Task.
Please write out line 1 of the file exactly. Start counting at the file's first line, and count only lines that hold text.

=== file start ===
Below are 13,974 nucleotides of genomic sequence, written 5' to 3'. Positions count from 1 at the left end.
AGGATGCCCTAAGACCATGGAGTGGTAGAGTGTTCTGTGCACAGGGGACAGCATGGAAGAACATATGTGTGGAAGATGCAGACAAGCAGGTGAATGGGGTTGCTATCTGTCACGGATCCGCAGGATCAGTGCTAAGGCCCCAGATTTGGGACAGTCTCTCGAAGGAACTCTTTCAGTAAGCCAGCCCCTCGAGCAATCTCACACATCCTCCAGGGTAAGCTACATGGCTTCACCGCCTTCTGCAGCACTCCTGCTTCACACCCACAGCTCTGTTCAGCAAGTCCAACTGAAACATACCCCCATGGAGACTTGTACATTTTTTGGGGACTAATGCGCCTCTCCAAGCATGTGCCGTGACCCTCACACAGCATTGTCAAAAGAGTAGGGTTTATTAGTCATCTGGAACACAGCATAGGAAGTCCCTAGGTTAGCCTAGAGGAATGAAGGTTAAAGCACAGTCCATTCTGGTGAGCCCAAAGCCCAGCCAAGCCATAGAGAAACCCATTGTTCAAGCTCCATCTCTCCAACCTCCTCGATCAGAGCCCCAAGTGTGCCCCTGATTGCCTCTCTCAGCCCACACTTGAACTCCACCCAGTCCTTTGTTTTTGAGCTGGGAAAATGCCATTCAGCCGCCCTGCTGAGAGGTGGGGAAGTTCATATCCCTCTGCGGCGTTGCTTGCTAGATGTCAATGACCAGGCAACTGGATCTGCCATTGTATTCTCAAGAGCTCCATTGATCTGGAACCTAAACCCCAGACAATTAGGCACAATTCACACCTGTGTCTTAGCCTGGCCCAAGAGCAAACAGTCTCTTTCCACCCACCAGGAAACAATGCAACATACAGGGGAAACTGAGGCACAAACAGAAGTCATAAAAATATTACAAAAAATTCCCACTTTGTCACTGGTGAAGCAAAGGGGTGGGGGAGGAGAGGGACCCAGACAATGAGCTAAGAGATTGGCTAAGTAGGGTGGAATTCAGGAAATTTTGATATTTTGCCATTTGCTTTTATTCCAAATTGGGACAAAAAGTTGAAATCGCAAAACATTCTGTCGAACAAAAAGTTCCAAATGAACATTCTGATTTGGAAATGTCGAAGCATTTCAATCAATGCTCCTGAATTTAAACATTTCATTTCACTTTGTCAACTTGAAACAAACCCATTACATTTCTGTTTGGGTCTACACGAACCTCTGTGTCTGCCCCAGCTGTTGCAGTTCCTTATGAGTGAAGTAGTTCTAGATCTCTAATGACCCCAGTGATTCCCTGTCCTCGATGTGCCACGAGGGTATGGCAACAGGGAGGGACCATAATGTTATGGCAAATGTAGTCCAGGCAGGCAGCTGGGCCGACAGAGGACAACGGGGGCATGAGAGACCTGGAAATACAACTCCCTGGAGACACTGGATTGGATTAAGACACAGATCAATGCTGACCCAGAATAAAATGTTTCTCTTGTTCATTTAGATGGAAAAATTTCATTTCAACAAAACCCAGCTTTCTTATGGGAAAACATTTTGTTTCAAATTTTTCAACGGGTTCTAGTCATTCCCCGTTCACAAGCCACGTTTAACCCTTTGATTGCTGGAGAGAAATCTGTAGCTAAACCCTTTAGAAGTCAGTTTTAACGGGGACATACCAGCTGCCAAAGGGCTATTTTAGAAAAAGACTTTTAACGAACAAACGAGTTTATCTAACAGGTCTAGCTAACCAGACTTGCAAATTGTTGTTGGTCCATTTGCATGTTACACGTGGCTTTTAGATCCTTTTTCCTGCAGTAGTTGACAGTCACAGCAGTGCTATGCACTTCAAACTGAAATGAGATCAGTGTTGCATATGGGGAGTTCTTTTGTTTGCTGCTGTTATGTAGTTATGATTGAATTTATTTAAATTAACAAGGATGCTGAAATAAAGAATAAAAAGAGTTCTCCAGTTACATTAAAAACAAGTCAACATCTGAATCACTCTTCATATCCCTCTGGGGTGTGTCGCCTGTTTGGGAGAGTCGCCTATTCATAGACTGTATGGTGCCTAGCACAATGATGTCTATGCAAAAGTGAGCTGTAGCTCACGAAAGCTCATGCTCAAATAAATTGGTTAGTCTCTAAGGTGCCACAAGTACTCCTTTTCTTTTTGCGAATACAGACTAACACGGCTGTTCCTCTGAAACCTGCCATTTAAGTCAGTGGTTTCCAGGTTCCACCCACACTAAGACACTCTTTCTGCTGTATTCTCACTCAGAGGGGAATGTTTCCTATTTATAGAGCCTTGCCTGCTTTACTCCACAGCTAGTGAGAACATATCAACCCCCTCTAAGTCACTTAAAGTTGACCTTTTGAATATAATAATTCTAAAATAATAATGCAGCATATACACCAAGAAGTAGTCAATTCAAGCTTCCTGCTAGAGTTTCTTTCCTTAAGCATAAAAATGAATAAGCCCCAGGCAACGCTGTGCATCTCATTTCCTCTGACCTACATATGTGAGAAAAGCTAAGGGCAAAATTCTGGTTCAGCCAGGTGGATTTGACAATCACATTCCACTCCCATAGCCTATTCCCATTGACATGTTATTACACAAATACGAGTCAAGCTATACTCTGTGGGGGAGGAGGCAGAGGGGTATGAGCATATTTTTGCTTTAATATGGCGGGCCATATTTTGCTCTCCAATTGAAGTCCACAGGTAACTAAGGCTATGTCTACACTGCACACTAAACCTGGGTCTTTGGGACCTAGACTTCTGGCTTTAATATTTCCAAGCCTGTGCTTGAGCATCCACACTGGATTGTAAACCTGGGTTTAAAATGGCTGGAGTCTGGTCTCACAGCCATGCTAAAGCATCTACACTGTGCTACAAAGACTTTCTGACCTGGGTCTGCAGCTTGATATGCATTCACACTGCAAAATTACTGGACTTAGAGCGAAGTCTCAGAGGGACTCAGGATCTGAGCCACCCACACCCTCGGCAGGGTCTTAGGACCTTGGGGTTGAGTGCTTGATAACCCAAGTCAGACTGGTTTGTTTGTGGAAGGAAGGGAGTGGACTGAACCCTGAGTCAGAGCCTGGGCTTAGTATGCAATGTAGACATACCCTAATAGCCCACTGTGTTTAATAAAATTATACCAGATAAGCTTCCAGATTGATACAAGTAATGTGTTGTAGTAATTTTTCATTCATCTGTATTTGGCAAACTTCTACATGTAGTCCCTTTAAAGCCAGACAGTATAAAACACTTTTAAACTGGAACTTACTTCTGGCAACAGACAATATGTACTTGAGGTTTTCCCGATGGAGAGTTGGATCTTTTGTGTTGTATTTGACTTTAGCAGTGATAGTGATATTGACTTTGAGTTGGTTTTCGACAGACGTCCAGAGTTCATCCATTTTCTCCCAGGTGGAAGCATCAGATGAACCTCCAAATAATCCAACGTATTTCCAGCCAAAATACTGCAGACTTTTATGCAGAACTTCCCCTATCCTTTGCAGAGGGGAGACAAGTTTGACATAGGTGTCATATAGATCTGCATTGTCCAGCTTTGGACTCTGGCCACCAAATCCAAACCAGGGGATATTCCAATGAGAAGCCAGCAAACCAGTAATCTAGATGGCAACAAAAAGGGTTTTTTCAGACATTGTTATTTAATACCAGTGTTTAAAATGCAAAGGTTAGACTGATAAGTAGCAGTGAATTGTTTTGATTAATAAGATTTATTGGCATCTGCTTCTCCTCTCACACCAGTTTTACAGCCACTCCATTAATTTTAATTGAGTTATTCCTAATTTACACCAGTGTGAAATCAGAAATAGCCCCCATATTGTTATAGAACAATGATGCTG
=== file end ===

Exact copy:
Below are 13,974 nucleotides of genomic sequence, written 5' to 3'. Positions count from 1 at the left end.